When helping MLD students, we first need to help them to come to terms with their condition. Many MLD students think that they are very smart and have big dreams of what they want to do in math and physics for the future. Sometimes it is difficult to tell them that they may not be able to become the engineers or astrophysicists that they want. Learning to deal with one’s own limitations is a mark of maturity but is a very difficult lesson to learn in life. Having said that, teachers cannot dwell on negativity forever. We must show the students a way out if we want them to make progress. Recently US National Academies of Sciences, Engineering and Medicine published a report outlining 8 strategies for college success. Since the mission of The Edge is to prepare students for university, these strategies can be used to help all our students across the board and in particular our MLD students:
- Positive future self—A positive image or personal narrative constructed by a student to represent what kind of person he or she will be in the future.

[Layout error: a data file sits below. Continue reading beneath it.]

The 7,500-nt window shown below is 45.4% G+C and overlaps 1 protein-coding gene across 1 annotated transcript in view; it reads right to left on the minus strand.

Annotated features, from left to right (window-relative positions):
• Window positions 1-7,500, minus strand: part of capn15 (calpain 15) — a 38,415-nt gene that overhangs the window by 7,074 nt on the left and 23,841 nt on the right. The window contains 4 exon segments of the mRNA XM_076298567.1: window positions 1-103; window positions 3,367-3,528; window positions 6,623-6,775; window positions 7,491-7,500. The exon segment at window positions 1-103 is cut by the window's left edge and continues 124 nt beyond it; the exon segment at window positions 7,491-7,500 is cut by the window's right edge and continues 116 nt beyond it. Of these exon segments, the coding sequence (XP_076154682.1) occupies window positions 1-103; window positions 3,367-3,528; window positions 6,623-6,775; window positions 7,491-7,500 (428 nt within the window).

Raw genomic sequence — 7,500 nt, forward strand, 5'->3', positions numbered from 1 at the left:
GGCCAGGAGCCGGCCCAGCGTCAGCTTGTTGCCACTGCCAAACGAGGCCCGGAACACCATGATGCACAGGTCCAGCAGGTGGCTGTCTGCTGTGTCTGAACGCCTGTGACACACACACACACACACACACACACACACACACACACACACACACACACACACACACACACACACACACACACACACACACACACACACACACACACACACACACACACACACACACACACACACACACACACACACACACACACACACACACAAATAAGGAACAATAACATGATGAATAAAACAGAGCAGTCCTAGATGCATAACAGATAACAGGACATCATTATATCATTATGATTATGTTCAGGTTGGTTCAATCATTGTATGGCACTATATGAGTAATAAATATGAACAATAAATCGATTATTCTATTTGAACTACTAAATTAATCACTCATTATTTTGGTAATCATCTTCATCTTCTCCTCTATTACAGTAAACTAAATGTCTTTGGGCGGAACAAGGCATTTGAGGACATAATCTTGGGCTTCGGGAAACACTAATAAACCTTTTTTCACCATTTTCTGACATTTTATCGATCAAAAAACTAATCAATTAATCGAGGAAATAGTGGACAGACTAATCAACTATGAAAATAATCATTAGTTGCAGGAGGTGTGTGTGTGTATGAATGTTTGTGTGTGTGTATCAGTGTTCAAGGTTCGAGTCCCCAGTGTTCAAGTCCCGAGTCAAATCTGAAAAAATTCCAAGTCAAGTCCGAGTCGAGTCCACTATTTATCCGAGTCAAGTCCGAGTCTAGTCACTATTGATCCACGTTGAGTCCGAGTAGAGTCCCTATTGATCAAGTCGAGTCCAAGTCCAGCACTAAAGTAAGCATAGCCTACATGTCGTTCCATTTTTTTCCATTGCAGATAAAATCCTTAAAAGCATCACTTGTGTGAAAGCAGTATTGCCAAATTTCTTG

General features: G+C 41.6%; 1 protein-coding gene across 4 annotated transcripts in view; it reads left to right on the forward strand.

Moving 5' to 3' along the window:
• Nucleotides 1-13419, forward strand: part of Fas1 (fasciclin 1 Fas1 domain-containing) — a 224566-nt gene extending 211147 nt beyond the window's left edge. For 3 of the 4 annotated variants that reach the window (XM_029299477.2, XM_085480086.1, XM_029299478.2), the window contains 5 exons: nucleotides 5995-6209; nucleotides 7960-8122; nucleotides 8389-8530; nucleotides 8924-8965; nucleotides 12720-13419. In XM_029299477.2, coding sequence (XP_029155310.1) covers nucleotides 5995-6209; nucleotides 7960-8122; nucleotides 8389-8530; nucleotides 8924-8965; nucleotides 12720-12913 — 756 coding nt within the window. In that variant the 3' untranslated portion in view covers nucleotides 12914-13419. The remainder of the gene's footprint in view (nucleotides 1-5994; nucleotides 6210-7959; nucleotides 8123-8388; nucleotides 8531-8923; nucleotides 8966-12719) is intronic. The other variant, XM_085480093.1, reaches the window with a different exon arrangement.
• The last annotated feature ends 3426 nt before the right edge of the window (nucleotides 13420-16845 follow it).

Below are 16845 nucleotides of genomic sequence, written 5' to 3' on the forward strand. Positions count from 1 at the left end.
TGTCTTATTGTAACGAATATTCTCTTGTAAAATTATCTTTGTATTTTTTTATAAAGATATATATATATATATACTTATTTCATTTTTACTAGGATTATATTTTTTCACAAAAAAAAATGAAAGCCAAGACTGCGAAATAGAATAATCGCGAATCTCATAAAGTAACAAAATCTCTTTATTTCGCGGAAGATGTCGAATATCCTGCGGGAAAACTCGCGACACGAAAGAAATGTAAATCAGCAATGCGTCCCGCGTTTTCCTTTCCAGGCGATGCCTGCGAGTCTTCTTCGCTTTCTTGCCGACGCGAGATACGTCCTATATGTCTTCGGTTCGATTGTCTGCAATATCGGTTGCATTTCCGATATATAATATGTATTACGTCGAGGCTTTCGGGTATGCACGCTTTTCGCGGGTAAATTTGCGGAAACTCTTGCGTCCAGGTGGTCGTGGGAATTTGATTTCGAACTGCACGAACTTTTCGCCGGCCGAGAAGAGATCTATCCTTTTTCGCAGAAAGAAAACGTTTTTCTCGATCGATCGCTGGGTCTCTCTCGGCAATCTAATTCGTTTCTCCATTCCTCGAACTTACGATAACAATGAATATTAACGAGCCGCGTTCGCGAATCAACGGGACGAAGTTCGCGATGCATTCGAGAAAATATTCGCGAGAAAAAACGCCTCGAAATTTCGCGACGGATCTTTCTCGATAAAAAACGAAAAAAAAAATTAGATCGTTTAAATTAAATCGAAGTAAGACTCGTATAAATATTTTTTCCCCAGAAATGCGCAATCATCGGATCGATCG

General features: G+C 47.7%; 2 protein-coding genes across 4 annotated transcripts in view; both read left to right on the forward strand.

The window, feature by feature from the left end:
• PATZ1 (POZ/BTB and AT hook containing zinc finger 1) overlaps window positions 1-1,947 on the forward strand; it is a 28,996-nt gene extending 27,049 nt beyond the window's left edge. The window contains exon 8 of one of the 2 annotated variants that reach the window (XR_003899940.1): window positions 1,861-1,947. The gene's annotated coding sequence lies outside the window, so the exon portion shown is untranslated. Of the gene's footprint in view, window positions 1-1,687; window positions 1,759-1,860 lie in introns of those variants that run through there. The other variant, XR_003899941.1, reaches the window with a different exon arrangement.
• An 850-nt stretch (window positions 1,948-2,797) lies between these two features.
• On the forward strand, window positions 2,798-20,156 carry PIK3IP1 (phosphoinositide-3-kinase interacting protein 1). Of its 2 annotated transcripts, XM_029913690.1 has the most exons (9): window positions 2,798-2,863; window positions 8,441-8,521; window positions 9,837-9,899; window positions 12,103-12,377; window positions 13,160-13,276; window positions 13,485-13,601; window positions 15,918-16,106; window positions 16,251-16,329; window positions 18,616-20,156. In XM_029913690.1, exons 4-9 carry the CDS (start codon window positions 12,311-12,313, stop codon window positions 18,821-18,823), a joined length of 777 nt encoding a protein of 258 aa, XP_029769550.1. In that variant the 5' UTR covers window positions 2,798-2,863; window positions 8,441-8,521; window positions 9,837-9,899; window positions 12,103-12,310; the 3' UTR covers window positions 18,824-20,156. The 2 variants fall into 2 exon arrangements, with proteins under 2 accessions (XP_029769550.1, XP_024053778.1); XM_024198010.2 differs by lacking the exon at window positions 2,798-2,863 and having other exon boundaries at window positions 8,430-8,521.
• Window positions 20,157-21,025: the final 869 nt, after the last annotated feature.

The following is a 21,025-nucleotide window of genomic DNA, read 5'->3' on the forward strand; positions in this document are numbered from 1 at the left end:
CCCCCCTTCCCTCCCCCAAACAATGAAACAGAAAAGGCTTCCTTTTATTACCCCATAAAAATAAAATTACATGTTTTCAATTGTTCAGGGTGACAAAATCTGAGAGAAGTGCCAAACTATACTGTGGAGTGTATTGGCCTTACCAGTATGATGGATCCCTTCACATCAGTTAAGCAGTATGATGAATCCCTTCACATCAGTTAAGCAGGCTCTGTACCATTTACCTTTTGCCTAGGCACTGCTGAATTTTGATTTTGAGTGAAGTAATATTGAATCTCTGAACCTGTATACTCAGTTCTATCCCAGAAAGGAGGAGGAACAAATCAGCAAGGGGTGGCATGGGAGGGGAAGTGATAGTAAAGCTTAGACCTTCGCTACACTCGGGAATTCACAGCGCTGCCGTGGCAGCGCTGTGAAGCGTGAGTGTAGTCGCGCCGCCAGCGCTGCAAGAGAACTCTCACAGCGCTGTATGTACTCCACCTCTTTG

- Prosocial goals and values—The desire to promote the well-being or development of other people or of domains that transcend the self.
- Intrinsic goals and interest—Personal goals that a student experiences as rewarding in and of themselves, linked to strong interest.
- Academic self-efficacy—A student’s belief that he or she can succeed in academic tasks.
- Behavior related to conscientiousness—Behaviors related to self-control, hard work, persistence, and achievement orientation.
- Utility goals and values—Personal goals and values that a student perceives to be directly linked to the achievement of a future, desired end.
- Growth mindset—A student’s belief that his or her own intelligence is not a fixed entity, but a malleable quality that can grow and improve.
- The sense of belonging—A student’s sense that he or she belongs at a college, fits in well, and is socially integrated.
Parents may think that these 8 qualities are ideals for normal students and that MLD students do not have the time and emotional energy to work on them when they are too busy trying to survive their math classes. The matter of fact is that these 8 qualities transcend the levels of students regardless of the unique strengths and weaknesses. MLD students should develop these qualities for their college success just like the rest of the “normal” students. In fact, all of these qualities are antidotes for MLD—particularly quality 7. The reason is self-evident.